On 6/5/2014 3:10 AM, Paul Sokolovsky wrote:

On Wed, 04 Jun 2014 22:15:30 -0400
Terry Reedy <tjreedy@udel.edu> wrote:

think you are again batting at a strawman. If you mean 'read from a 
file', and all you want to do is read bytes from and write bytes to 
external 'files', then there is obviously no need to transcode and 
neither Python 2 or 3 make you do so.
But most files, network protocols are text-based, and I (and many other
people) don't want to artificially use "binary data" type for them,
with all attached funny things, like "b" prefix. And then Python2
indeed doesn't transcode anything, and Python3 does, without being
asked, and for no good purpose, because in most cases, Input data will
be Output as-is (maybe in byte-boundary-split chunks).

So, it all goes in rounds - ignoring the forced-Unicode problem (after a
week of subscription to python-list, half of traffic there appear to be
dedicated to Unicode-related flames) on python-dev behalf is not
going to help (Python community).

If all your program is doing is reading and writing data (input data will be output as-is), then use of binary doesn't require "b" prefix, because you aren't manipulating the data. Then you have no unnecessary transcoding.

If you actually wish to examine or manipulate the content as it flows by, then there are choices.

1) If you need to examine/manipulate only a small fraction of text data with the file, you can pay the small price of a few "b" prefixes to get high performance, and explicitly transcode only the portions that need to be manipulated.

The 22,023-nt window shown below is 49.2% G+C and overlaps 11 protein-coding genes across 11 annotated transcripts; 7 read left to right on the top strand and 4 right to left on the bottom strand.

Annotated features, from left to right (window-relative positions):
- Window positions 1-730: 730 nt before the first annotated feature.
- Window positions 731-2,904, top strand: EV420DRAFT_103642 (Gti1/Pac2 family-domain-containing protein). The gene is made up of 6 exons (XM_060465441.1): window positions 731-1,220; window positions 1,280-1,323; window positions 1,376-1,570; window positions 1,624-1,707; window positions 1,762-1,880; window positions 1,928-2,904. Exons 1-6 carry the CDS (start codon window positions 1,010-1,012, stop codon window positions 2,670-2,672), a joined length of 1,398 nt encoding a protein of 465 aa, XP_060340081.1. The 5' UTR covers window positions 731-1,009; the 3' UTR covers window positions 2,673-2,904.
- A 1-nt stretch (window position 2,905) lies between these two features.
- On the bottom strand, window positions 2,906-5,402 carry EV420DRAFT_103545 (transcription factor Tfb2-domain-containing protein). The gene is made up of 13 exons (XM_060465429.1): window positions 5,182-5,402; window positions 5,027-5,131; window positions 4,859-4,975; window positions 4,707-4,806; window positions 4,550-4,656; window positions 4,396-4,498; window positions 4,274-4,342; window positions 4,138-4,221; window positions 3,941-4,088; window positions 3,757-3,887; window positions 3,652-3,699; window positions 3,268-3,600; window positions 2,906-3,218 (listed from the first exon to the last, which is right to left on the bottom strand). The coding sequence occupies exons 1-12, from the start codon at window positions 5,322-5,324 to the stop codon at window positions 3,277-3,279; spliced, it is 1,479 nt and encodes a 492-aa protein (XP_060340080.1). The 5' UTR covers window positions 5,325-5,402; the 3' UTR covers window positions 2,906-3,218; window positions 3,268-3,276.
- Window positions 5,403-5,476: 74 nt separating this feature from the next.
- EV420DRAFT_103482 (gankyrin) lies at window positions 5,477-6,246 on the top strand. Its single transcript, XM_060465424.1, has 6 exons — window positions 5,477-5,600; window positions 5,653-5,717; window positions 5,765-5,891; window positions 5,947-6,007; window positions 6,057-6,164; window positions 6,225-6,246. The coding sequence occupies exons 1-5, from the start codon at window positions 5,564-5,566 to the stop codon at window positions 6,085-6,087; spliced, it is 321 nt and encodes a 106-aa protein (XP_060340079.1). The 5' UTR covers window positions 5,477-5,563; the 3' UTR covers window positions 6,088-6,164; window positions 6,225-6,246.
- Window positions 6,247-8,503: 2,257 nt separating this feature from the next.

2) If you are examining the bulk of the data as it flows by, but not manipulating it, just examining/extracting, then a full transcoding may be useful for that purpose... but you can perhaps do it explicitly, so that you keep the binary form for I/O. Careful of the block boundaries, in this case, however.

3) If you are actually manipulating the bulk of the data, then the double transcoding (once on input, and once on output) allows you to work in units of codepoints, rather than bytes, which generally makes the manipulation algorithms easier.

4) If you truly cannot afford the processor code of the double transcoding, and need to do all your manipulations at the byte level, then you could avoid the need for "b" prefix by use of a preprocessor for those sections of code that are doing all and only bytes processing... and you'll have lots of arcane, error-prone code to write to manipulate the bytes rather than the codepoints.

On the other hand, if you can convince your data sources and sinks to deal in UTF-8, and implement a UTF-8 str in μPy, then you can both avoid transcoding, and make the arcane algorithms part of the implementation of μPy rather than of the application code, and support full Unicode. And it seems to me that the world is moving that way... towards UTF-8 as the standard interchange format. Encourage it.